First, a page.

# What to say about (sq root 3 - i)^n = 2^n(cos n*(pie)/6 - i*sin n(pie)/6)?

sciencesolve | Certified Educator

You need to test if the given expression represents an identity, hence, you may start by converting the algebraic form of complex number `z = sqrt3 - i` into polar form such that:

`z = x + i*y`

`z = |z|(cos alpha + i*sin alpha)`

`{(|z| = sqrt(x^2 + y^2)),(alpha = tan^(-1)(y/x)):}`

Identifying `x = sqrt3` and `y = -1` yields:

`{(|z| = sqrt((sqrt 3)^2 + (-1)^2)),(alpha = tan^(-1)(-1/sqrt 3)):}`

`{(|z| = sqrt(4)),(alpha = -pi/6):}`

Replacing `2` for `|z|` and -`pi/6` for `alpha` yields:

`z = 2(cos (-pi/6) + i*sin (-pi/6))`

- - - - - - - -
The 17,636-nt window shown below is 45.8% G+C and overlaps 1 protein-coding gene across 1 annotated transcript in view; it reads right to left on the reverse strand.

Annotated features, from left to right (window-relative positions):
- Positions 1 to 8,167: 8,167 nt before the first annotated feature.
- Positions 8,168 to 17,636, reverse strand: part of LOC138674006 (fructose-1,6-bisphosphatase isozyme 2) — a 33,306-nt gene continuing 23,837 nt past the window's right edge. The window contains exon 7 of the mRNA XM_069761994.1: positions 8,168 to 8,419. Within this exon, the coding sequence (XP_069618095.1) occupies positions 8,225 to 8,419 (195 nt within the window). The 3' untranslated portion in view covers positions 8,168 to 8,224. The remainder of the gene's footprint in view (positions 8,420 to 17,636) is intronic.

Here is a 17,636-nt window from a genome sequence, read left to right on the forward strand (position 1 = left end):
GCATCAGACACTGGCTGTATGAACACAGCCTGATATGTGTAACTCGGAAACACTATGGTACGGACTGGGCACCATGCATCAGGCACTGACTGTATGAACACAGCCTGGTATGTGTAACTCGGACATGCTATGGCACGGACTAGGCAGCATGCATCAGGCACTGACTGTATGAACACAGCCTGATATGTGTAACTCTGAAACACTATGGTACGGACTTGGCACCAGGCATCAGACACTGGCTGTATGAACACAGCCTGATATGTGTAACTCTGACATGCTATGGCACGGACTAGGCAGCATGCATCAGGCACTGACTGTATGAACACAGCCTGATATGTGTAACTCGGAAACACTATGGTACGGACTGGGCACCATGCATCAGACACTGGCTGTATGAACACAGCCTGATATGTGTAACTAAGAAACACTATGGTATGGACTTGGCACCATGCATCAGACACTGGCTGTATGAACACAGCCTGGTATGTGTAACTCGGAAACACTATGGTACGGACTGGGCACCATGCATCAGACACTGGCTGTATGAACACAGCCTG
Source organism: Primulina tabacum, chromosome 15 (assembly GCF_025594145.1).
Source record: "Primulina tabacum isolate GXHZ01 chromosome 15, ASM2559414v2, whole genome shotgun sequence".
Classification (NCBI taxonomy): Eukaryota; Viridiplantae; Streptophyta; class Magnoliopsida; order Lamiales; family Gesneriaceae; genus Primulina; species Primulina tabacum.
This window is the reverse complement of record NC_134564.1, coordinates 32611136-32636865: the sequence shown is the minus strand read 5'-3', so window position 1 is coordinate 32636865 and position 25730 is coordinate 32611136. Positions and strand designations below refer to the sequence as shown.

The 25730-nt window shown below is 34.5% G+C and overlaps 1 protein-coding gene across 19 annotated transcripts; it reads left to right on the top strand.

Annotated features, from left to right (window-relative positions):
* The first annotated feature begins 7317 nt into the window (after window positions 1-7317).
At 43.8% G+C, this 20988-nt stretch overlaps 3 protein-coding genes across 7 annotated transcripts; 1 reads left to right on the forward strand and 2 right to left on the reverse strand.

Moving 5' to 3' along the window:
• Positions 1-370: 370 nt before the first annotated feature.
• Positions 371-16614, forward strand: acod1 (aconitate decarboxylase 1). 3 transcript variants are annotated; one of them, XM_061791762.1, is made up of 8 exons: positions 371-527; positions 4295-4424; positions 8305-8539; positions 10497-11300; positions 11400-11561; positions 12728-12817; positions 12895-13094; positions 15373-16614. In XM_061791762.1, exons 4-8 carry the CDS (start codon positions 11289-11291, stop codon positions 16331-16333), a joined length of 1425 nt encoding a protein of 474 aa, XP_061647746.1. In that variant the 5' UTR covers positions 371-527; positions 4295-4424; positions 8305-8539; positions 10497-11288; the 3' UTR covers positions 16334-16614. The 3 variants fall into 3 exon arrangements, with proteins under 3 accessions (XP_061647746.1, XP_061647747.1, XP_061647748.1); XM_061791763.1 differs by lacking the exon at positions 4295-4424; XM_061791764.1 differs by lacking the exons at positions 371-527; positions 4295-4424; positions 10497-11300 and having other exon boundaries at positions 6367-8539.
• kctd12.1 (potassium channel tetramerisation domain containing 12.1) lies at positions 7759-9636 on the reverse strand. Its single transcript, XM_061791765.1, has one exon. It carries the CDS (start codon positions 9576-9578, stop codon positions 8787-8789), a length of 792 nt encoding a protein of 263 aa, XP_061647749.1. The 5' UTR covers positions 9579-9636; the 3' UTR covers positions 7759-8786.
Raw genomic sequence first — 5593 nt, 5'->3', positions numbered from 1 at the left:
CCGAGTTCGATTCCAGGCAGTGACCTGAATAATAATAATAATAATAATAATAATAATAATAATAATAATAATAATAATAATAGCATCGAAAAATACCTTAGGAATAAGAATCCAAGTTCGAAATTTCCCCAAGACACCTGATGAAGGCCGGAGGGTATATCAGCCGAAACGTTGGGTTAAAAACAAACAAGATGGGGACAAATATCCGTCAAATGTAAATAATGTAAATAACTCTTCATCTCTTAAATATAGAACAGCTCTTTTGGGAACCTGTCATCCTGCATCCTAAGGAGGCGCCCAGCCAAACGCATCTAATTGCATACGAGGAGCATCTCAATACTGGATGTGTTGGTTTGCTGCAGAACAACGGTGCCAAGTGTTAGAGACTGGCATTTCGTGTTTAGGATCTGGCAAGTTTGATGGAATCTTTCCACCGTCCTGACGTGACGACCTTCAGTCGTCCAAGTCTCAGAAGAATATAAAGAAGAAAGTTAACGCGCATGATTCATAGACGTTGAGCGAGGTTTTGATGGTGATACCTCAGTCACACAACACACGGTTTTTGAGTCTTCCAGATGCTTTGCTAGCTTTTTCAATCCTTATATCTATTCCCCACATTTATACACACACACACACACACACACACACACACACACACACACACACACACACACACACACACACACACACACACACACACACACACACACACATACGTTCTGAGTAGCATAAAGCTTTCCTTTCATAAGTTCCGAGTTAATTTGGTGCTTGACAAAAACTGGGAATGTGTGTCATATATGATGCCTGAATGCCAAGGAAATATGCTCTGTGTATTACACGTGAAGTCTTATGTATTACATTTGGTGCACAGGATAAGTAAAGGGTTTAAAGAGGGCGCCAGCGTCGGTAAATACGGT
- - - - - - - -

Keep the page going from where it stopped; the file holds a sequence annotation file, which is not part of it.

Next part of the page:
Using the identities `cos(-alpha) = cos alpha` and `sin(-alpha) = -sin alpha` yields:

`z = 2(cos (pi/6) - i*sin (pi/6))`

Raising to power n yields:

`z^n = 2^n(cos (pi/6) - i*sin (pi/6))^n`

Using De Moivre's theorem yields:

`z^n = 2^n(cos (npi/6) - i*sin (npi/6))`

Since `z = sqrt3 - i,` then `z^n = (sqrt3 - i)^n = 2^n(cos (npi/6) - i*sin (npi/6)).`

Hence, testing if `(sqrt3 - i)^n = 2^n(cos (npi/6) - i*sin (npi/6))` holds, the answer is affirmative.